In 1881 Secretary of the Navy William H. Hunt appointed an advisory board to determine the requirements of a new navy. It recommended 21 armored vessels besides 70 unarmored, together with rams, and most significant of all declared that the material of construction should be steel. That was the knell of the iron navy - although as a matter of fact, iron had never fully replaced wood. Meanwhile there was not a plant in the United States capable of making forgings for guns of more than six-inch calibre - nor one able to make armor plate or torpedoes or machine guns.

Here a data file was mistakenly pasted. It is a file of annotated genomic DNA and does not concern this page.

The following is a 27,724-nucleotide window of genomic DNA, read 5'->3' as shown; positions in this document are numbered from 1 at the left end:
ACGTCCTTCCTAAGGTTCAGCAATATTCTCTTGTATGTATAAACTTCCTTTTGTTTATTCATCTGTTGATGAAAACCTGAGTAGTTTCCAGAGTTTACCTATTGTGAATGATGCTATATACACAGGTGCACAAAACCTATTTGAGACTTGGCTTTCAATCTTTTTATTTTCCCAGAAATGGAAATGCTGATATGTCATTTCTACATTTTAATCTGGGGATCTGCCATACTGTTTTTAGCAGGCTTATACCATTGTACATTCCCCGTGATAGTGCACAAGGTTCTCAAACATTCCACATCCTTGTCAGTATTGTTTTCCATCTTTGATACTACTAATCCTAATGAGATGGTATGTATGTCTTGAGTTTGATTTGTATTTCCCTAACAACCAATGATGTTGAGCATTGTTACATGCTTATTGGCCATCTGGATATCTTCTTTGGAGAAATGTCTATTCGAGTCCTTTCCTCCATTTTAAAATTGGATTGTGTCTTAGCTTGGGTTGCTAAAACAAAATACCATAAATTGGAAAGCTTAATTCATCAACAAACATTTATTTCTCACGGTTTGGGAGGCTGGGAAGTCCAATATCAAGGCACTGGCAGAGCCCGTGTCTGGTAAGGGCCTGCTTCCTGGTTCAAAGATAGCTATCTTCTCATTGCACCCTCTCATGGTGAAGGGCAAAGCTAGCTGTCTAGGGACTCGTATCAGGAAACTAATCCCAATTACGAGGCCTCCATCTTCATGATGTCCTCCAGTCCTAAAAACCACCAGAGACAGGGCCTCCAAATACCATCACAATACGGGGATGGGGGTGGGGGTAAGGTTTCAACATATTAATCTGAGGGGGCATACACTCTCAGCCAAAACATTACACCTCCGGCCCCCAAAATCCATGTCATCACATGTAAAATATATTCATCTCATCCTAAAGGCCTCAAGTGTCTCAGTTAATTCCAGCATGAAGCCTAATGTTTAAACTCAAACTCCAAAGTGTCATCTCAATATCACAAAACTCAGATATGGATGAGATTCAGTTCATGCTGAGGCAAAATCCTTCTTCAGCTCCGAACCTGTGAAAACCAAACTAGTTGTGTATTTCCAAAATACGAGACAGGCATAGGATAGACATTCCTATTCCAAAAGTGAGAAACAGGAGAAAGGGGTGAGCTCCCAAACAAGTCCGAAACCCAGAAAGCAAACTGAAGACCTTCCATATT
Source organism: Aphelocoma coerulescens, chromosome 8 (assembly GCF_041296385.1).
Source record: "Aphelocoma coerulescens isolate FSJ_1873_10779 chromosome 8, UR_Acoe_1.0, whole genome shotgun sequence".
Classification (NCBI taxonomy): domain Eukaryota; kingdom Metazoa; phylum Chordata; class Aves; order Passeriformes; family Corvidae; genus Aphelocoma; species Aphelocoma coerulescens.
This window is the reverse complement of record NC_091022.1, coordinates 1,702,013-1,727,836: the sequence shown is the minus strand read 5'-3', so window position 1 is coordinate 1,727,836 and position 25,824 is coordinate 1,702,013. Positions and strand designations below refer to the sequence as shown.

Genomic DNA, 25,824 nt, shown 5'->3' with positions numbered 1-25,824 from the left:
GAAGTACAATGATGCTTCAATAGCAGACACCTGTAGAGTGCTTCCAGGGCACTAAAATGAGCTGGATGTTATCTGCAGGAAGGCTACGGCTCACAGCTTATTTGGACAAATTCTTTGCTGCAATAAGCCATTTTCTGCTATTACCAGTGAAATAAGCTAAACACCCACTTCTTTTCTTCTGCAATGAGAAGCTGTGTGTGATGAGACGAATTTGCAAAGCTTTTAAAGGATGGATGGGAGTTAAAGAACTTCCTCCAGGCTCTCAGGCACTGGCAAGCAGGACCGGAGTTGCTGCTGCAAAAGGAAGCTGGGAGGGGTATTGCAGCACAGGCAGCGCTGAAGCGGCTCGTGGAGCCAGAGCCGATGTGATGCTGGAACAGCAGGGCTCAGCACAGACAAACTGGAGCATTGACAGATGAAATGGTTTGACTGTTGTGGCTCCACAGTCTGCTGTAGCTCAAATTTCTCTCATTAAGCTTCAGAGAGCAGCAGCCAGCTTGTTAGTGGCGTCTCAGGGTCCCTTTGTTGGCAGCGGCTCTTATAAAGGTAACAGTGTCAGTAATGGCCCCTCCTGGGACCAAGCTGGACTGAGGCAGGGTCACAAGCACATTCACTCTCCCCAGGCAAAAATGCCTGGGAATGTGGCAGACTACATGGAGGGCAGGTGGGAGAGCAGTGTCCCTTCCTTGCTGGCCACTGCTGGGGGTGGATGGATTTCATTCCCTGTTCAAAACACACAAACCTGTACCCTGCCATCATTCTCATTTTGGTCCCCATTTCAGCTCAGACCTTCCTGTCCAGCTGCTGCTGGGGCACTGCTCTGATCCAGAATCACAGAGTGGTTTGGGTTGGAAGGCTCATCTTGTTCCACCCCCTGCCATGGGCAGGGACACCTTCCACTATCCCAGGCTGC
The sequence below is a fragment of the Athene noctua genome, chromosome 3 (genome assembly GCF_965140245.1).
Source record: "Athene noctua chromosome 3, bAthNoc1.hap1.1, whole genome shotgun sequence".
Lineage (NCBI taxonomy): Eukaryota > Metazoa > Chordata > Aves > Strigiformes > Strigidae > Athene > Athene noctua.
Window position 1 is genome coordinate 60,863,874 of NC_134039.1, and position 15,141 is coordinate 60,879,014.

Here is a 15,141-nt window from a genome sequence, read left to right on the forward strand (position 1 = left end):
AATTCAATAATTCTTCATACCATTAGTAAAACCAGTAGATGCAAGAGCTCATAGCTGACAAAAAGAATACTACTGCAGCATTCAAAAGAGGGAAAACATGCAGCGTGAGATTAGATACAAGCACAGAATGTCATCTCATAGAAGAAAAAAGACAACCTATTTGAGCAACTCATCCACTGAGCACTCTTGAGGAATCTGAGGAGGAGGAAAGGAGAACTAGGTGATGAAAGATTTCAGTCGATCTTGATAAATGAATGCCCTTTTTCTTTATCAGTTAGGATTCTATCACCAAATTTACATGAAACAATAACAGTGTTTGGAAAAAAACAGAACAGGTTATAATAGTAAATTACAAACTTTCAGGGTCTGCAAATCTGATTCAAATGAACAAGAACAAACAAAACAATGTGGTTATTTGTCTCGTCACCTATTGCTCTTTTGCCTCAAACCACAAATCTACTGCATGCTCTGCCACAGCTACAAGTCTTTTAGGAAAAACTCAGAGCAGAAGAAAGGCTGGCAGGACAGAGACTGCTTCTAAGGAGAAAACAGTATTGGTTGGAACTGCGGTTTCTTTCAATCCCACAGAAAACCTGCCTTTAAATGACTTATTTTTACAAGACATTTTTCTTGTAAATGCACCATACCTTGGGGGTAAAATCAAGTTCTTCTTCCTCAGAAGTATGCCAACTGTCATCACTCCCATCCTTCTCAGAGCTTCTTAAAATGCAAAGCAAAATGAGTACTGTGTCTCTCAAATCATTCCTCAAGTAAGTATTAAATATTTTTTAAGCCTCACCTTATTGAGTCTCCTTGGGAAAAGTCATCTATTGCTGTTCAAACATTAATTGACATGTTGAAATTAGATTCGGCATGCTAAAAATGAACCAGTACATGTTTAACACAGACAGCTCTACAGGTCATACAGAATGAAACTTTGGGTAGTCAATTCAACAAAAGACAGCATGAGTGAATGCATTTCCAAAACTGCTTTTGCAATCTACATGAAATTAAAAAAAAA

It was not until 1883, when William E Chandler of New Hampshire was secretary of the navy in President Arthur's cabinet, that congress could be induced to take the first steps in the construction of a modern navy. The beginning was a modest one. American naval authorities had watched the progress of warship building in England and France. They had studied the problems as they had been worked out by British and French designers. Many of the foreign ideas in naval construction they rejected, others they accepted and improved. Consequently, the first modern warships built for the navy represented a distinct advanced American type.